The Belleville turned out to be a success! It’s dialed in for fit, and function, with a couple of “form” tradeoffs*. Angelina says it’s heavier than the old bike, but “feels sturdier,” and she loves the dynamo lights. It’s a huge relief not to worry about batteries, or turning the light on. I’ve seen her rolling along at dusk, too, and they’re pretty visible.
Despite all the goodness, Angelina kept riding her old bike, because it had the baskets. She uses the bike as transportation, so she needs to bring things home. I moved the Wald folding baskets to the new bike, which was good, but she didn’t like having to bungie things onto the front rack. I balked at moving the front basket, though, because it didn’t fit the rack or the bike’s aesthetic. After she threatened to wire the old basket on with whatever twine or baling wire she could find, I went to Goodwill, determined to get something basket-like. Wicker picnic baskets (hmm, not bad), heavy storage basket, suitcase… and this. It looks like it might have had a laundry-room or dishwasher function, but it fits the rack almost exactly, and is cut down in back to go right under the bar! Perfect. Plenty of room for a half rack of beer. It even had wire “ears” on the bottom I used to attach it to the rack , through the magic of ‘bending.’ One broke, so a single hoseclamp replaced it.
The stock saddle turned out to be really comfortable, but not at first. I flipped the saddle clamp around, so the post is in front of the clamp, instead of behind. This gives more setback, but also more leverage on the saddle to knock it out of angle, so you have to tighten it like mad. I’m cautious doing that, though, since I snapped the bolt on the Brooks 2-rail clamp (the Brooks bolt had two weak, flat sections, which is really stupid), and had to replace it with a much sturdier Chinese part.
I was a little worried about installing the repaired Brooks, since the Trek Eco saddle has been so comfortable. But I did the work, and it’s a great seat, and I can always put the Eco seat back on. This Brooks has the same flipped clamp, which gives 1/2″ more setback, which surprised me.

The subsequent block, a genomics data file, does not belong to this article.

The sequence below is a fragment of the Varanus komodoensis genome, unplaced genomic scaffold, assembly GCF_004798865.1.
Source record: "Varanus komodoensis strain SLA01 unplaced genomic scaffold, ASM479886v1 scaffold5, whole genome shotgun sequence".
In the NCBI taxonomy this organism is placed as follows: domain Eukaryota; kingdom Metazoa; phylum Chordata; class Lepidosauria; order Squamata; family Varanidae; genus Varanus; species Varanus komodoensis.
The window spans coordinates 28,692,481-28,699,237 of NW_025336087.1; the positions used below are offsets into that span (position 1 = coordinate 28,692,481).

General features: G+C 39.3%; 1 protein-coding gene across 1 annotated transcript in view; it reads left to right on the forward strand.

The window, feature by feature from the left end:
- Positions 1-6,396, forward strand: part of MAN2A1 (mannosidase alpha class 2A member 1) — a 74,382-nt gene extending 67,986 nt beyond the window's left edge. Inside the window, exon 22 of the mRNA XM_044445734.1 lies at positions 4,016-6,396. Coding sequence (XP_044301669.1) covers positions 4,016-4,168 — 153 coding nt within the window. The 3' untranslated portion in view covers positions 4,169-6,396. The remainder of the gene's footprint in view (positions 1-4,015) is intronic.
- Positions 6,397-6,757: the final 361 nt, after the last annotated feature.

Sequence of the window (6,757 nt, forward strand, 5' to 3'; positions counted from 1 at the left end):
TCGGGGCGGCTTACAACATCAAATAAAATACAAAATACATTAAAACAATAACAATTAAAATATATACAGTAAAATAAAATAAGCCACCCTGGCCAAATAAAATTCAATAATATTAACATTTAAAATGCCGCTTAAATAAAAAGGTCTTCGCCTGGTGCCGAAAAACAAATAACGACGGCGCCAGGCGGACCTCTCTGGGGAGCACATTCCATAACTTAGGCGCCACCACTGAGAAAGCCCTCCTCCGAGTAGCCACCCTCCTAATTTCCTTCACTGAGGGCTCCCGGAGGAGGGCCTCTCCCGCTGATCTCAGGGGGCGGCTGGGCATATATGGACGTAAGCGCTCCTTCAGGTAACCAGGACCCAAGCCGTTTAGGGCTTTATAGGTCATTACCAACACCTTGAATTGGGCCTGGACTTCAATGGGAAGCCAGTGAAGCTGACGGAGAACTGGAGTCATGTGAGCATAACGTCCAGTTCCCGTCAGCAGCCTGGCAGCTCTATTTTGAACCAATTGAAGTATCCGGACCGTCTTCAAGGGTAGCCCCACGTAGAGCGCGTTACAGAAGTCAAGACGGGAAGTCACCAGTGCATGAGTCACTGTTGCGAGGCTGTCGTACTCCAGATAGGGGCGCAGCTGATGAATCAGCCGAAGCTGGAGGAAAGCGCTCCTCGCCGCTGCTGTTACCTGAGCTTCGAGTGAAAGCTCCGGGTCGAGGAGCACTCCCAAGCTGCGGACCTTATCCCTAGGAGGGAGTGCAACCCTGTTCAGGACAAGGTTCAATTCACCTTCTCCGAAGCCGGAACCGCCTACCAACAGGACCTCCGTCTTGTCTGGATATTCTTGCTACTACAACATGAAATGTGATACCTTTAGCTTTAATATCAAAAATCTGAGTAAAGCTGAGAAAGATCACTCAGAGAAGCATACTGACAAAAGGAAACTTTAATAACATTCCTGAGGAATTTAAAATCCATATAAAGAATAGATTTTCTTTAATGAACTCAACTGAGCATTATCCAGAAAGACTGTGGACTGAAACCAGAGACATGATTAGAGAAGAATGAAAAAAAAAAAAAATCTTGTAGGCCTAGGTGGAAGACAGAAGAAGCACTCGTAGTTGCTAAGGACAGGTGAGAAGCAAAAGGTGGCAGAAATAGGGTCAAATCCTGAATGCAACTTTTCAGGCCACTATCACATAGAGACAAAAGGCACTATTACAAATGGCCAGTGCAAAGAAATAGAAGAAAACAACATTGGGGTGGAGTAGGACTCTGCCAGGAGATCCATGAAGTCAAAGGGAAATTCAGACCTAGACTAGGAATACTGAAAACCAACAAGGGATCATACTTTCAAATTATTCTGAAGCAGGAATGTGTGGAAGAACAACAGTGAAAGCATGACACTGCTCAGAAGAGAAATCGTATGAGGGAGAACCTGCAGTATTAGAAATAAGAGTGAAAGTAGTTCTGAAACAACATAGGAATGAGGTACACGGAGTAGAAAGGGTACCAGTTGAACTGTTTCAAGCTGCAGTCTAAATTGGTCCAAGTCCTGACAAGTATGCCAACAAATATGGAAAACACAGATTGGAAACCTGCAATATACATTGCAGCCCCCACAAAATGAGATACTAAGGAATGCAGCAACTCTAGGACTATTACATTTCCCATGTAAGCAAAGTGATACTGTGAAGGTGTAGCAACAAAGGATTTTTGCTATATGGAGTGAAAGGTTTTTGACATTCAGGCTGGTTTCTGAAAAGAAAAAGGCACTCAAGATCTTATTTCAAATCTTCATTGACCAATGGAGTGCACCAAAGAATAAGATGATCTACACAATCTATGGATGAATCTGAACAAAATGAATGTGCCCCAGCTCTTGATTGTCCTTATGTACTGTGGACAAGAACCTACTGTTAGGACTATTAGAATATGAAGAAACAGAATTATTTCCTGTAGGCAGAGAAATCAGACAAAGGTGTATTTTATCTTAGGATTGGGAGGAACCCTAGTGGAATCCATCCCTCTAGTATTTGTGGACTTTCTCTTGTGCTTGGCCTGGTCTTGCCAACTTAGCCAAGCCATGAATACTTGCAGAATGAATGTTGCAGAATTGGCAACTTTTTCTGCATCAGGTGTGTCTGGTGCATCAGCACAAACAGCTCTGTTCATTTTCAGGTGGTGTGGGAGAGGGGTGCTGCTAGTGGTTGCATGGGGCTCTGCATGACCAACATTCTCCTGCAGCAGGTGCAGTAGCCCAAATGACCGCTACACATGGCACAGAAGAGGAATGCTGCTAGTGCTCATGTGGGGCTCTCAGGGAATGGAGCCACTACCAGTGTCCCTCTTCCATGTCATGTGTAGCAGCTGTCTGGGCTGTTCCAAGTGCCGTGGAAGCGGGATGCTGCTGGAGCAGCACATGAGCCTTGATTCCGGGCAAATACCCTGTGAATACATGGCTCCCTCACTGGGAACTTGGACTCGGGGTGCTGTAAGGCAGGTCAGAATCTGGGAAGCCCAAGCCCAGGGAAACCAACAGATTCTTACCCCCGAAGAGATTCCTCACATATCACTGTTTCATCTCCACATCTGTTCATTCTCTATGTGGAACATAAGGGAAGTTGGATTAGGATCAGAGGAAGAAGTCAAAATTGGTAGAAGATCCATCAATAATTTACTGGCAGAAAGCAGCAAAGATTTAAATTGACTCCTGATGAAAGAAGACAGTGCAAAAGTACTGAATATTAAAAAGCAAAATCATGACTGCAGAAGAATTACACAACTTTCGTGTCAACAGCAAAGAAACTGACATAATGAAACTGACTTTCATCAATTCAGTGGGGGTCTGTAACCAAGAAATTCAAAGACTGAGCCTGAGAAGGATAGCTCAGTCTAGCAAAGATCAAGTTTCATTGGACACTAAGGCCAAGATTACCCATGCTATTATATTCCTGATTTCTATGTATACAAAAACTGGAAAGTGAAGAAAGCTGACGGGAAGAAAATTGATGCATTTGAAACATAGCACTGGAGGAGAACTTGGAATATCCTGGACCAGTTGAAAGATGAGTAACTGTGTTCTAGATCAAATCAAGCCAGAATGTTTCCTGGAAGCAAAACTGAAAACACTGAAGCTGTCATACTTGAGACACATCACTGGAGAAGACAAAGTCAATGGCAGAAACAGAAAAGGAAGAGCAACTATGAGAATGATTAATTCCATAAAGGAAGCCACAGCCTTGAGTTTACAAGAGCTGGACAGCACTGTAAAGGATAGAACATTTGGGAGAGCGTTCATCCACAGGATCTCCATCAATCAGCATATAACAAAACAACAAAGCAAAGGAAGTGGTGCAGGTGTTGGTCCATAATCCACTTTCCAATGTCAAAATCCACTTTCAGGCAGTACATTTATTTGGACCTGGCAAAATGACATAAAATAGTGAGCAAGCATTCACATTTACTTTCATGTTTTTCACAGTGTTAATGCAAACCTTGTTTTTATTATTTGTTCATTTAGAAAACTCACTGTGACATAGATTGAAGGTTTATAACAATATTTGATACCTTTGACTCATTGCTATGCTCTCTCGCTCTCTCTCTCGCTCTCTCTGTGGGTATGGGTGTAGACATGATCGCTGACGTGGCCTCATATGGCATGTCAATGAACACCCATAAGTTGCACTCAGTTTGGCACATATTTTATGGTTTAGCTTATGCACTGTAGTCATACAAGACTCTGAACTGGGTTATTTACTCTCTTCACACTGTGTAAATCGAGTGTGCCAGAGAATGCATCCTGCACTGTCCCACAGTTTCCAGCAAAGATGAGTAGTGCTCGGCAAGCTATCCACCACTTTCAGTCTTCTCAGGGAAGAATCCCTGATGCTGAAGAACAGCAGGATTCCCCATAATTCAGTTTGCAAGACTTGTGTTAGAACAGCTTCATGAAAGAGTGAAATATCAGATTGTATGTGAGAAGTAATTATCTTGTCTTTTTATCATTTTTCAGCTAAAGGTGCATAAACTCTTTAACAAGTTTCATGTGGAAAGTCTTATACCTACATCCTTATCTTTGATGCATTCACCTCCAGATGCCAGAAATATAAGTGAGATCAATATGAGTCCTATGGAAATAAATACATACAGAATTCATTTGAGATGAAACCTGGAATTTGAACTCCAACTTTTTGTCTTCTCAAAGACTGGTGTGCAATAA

The grips are hard plastic, held on with screw-clamp ends, and have to be rotated on the bars so the indentations to line up naturally with the hand. One almost came off in an intersection, and the cap part disappeared, so I replaced it with a cork. And tightened up the little allen bolt. I may leave the Steyr out in the sun, so I can slide the old grips off and use them on the Belleville.
I bumped up the handlebar height about an inch, with spacers. Chris King red, brown and blue spacers would be dynamite, but black goes with everything.
The cranks are 175mm Ritcheys she’s been riding for a few years on her old bike, and she said they made a HUGE difference in comfort. The tread is also much narrower, and the left arm almost hits the kickstand. I think the chainring’s the same size. The white pedals are borrowed from another Austrian-built 3-speed my friend asked me to fix up for him. All I’ve done so far is pull the front wheel off, spin it, wince, and put it down. And steal the pedals.
It looks like I need to get some zip ties to corral that wild shifter cable. There are brazed-on lugs for the zip-ties, which is pretty cool.
I took these pictures with my new camera and old, old lens. Some are nicely focused, some not. More practice!
*The baskets are dumpy, but the cranks and (stolen) pedals are prettier.